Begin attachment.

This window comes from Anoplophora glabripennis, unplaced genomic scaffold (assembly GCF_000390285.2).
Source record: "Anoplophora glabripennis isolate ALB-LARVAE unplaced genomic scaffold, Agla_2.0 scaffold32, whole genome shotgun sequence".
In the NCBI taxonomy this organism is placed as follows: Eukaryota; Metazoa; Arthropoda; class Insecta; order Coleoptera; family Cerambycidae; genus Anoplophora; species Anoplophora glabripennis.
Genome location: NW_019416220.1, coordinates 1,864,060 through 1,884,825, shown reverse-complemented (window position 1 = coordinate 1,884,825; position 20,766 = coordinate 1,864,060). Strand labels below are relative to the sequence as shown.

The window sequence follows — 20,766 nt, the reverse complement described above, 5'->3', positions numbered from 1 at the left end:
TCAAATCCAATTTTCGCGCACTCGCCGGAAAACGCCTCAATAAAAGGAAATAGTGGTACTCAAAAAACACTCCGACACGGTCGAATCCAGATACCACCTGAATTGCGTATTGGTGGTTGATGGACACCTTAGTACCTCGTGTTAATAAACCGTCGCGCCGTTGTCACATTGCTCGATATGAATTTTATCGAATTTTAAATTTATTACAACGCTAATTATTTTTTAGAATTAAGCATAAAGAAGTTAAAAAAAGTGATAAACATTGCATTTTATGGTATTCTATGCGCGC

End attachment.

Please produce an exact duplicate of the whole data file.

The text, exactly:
This window comes from Anoplophora glabripennis, unplaced genomic scaffold (assembly GCF_000390285.2).
Source record: "Anoplophora glabripennis isolate ALB-LARVAE unplaced genomic scaffold, Agla_2.0 scaffold32, whole genome shotgun sequence".
In the NCBI taxonomy this organism is placed as follows: Eukaryota; Metazoa; Arthropoda; class Insecta; order Coleoptera; family Cerambycidae; genus Anoplophora; species Anoplophora glabripennis.
Genome location: NW_019416220.1, coordinates 1,864,060 through 1,884,825, shown reverse-complemented (window position 1 = coordinate 1,884,825; position 20,766 = coordinate 1,864,060). Strand labels below are relative to the sequence as shown.

The window sequence follows — 20,766 nt, the reverse complement described above, 5'->3', positions numbered from 1 at the left end:
TCAAATCCAATTTTCGCGCACTCGCCGGAAAACGCCTCAATAAAAGGAAATAGTGGTACTCAAAAAACACTCCGACACGGTCGAATCCAGATACCACCTGAATTGCGTATTGGTGGTTGATGGACACCTTAGTACCTCGTGTTAATAAACCGTCGCGCCGTTGTCACATTGCTCGATATGAATTTTATCGAATTTTAAATTTATTACAACGCTAATTATTTTTTAGAATTAAGCATAAAGAAGTTAAAAAAAGTGATAAACATTGCATTTTATGGTATTCTATGCGCGC